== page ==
The writing for the series hits a major high here with memorable one-liners galore (“We are the ship, you are the river.”) and we get the biggest glimpse of what James is actually capable of. The episode culminates at Musgrove’s party and apparently a party with dancing in the 1800s means playing Seven Minutes in Heaven before getting drunk and high with everyone around you and having a massive orgy. Michael Kelly’s American doctor Edgar Dumbarton makes one final bargain attempt with James and reveals that they know how James feels about Zilpha. Thorne Geary finally bumps into James at the party and teases a fatal confrontation we know has been boiling since their first encounter.
With the season half over, the only hope from here on out is for Taboo to delve deeper into the land of the strange hypnagogic landscape found within the voodoo James has barely relied on thus far. James attempting to escape from completely losing himself in a warped reality rich with African black magic could result in something visually spectacular that is unlike anything we’ve ever seen in a television series. The only question at this point is if Taboo is capable of lasting longer than one season. It certainly seems like a one and done deal. Nevertheless, it’s sure to be one hell of a ride leading up to the season finale. Don’t forget to ejaculate in the heat of passion, kiddos. We wouldn’t want poisoned and narrowed minds running amuck. 5/5 feet of disemboweled intestines
Episode 3 of Taboo opens with the body of Silver Tooth being found on the beach by Winter (Ruby-May Martinwood) and a group of scavengers. They loot the body with Winter calling dibs on the tooth. James (Tom Hardy) awakens to a trembling reality as he lies bloody on the table of Dr. Edgar Dumbarton (Michael Kelly). Dumbarton tends to the fresh wound on James’ abdomen, but he digs deeper (literally) and wants to know what price James is willing to settle for on the exchange of Nootka Sound. On a sheer stroke of luck, Dumbarton accidentally reveals a tiny clue and unintentionally tips James off regarding the identity of a mysterious American agent named Carlsbad.
James draws up a will declaring that if he is to die all that he owns is to be transferred to the hands of the American government, which only enrages Sir Stuart Strange (Jonathan Pryce) and East India to an even greater degree. Strange has a meeting with The King’s Private Secretary Solomon Coop (Jason Watkins) to decide what to do regarding Delaney’s fate. Solomon reveals that James also sent a letter to The King saying he will relinquish Nootka Sound for the rights to trade smoked sea otter pelts along the Vancouver coast to Canton. While speaking to Dumbarton, James said he wanted to trade furs for tea from Fort George to Canton. James is offering Nootka Sound to the highest bidder, no matter if they’re American or British, and wants all the rights to all the tea in China.
Solomon makes a play for Horace Delaney’s widow and current theater actress Lorna Bow (Jessie Buckley). While James is boarding up all of his windows and attempting to take refuge in his father’s house, Lorna appears and wants to trade half of the house for her half of Nootka Sound. James believes Lorna’s life is already in danger after learning she had already met with The King. He urges her to stay indoors and agrees to let her stay in his home while they negotiate. Lorna is stubborn and attempts to still go out in the public eye, but she is mistaken for a prostitute at the end of the evening resulting in her defending herself and putting a target on her back after stabbing the Duke of Richmond. The end of the episode teases that we’re mere moments away from everything hitting the fan, which will only come to light in next week’s episode.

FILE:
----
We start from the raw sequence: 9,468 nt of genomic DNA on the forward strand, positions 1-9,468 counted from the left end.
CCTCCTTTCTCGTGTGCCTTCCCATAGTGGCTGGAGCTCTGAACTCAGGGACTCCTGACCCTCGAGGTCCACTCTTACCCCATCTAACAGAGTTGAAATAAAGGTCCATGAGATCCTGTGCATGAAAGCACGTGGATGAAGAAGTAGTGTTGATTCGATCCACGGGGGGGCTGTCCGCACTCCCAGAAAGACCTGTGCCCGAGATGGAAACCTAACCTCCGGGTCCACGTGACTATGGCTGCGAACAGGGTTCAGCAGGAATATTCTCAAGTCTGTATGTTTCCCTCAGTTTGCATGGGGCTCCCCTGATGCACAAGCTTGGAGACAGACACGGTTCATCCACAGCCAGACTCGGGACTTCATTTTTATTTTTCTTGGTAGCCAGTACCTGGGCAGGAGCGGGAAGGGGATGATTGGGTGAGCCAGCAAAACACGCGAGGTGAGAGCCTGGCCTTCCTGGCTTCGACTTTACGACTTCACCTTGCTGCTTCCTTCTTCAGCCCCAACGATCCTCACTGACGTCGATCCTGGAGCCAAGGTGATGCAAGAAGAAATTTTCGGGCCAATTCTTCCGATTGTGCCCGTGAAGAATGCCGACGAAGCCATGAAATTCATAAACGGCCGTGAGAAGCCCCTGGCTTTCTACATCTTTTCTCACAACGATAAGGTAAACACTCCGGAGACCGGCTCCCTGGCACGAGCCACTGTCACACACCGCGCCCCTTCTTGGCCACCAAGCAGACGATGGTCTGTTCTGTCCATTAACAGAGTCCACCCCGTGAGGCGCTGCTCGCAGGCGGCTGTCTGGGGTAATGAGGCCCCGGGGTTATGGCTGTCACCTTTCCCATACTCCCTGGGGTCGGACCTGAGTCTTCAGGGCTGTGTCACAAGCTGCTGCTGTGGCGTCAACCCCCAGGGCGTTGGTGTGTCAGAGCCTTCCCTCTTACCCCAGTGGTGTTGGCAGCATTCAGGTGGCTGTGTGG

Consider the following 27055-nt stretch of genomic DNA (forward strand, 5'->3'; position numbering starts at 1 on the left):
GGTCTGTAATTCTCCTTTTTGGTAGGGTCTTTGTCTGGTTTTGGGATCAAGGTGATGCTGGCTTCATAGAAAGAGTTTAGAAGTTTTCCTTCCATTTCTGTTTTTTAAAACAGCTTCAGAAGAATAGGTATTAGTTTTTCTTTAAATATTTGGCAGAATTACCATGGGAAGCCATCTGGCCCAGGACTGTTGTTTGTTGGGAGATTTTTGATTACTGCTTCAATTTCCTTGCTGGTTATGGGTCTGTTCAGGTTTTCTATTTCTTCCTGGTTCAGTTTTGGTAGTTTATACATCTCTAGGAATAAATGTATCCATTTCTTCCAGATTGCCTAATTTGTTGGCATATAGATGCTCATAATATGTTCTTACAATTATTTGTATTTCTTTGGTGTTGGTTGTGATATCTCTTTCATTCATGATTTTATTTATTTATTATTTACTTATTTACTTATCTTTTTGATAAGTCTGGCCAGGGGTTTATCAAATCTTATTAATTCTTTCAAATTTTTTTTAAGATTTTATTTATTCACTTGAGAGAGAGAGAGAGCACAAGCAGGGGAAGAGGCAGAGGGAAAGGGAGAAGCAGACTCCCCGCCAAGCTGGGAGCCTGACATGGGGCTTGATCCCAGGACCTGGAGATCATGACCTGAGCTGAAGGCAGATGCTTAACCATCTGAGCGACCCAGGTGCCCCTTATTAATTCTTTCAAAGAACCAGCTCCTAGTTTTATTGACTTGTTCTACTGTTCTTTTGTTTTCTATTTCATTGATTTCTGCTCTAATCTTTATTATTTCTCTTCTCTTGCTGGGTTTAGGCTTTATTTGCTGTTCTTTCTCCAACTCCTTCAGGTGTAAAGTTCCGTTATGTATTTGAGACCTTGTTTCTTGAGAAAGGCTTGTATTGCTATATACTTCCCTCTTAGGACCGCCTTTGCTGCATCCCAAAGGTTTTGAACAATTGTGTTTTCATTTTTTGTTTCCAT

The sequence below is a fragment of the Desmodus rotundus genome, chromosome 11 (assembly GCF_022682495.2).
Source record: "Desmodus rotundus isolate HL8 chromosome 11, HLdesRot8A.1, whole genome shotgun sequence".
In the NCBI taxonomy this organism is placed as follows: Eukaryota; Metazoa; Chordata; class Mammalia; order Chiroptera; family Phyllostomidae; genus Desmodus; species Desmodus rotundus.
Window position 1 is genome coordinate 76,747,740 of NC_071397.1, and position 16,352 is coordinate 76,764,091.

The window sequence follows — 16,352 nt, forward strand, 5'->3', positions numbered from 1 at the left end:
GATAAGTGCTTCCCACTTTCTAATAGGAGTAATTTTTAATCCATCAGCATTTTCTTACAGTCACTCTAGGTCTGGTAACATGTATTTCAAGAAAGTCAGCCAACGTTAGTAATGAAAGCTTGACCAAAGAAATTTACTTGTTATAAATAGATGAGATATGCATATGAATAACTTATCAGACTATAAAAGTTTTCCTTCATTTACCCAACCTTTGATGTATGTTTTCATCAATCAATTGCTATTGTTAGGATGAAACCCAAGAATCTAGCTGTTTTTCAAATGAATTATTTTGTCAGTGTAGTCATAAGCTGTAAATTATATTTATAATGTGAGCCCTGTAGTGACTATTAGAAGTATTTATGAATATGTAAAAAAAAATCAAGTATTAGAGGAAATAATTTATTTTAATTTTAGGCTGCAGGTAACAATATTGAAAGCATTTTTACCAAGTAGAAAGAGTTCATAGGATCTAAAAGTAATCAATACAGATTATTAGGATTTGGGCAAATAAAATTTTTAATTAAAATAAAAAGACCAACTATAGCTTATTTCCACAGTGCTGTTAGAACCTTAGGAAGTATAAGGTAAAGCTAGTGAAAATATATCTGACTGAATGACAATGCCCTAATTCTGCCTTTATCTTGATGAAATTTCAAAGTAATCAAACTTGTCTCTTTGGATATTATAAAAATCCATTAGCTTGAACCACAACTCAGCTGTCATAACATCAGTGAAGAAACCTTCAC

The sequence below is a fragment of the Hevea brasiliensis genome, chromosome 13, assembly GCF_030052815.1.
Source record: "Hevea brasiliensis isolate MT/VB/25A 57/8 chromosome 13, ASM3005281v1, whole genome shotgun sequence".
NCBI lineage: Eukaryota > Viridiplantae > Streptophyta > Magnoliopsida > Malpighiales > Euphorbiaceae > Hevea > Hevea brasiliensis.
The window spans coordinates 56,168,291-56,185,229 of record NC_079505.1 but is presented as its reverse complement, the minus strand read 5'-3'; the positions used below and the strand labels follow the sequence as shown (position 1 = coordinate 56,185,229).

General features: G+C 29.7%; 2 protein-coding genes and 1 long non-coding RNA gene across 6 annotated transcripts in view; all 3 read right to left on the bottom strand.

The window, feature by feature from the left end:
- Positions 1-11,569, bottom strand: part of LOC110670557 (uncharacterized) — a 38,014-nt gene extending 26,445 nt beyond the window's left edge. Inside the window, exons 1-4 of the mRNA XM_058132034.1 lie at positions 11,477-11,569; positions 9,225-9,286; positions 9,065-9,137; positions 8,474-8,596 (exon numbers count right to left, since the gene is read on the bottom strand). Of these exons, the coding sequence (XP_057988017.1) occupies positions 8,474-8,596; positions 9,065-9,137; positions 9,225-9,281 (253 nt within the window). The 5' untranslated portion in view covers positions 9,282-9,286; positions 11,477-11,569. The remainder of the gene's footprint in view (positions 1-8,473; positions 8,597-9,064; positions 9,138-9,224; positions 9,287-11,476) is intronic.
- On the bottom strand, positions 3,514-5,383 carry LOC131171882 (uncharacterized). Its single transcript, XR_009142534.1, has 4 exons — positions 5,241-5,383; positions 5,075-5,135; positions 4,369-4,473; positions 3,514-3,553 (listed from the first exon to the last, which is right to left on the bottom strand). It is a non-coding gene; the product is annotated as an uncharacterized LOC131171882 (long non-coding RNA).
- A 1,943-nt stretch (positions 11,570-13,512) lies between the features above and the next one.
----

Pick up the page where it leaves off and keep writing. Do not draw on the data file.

The incestuous theme hinted at the beginning of the series reaches new highs in the third episode. James exchanges many letters with his half-sister Zilpha Geary (Oona Chaplin) stating that he intends to start up their father’s trading company again with the sole purpose of selling it so the two of them can leave London together and never look back. James stands firm and believes that he and Zilpha are kindred spirits and that she is the love of his life while Zilpha is still adamant about staying faithful to her husband Thorne Geary (Jefferson Hall).
The love triangle between the three of them is evolving into its own toxic beast. Thorne comes to visit James at the docks and says that he’s, “murderously fucking” Zilpha lately because James returning has excited her. Meanwhile at the Geary home, Thorne is furious that Zilpha still can’t carry his child despite bleeding so frequently. Thorne is surprisingly graphic and vulgar when speaking about and to his wife. In addition to being murderous in the bedroom, Thorne tells Zilpha in the middle of an argument: “I apologize that I’m not related to you, but you could allow your cunt to swallow the work of an honest man who will buy you all the finest China.” Thorne then proceeds to take his frustrations out on a plate of oranges.
Tom Hardy continues to impress as James Delaney. Even as you begin to unravel what he has planned, you still have no idea where the series is headed or what James has put himself through in order to gain revenge. Hardy is the ultimate form of stoic as James Delaney. His plan never falters and his intentions remain firm even when he’s heavily injured. Hardy has mastered this cold, unblinking stare that not only hints at insanity but is also unbelievably scary because of its unpredictability. The ties to his mother along with the voodoo undertones, which have mostly remained on the back-burner so far, are clawing to the surface as James learns the marks he received on his back while being held prisoner in Africa are also related to his mother somehow.
Expanding on Tom Hardy stating that he originally wanted to go full frontal on the show, it’s obvious he’s not wearing pants or underwear for most of the scenes when he’s not in his top hat and longer, heavier, woolier, and somehow blacker coat that suddenly appears after he’s wounded. These scenes are mostly when he’s at home, so you can’t blame the guy. Who actually wants to wear pants while they’re in the comfort of their own home anyway? But poor Brace probably gets his fair share of eyefuls when he least expects it.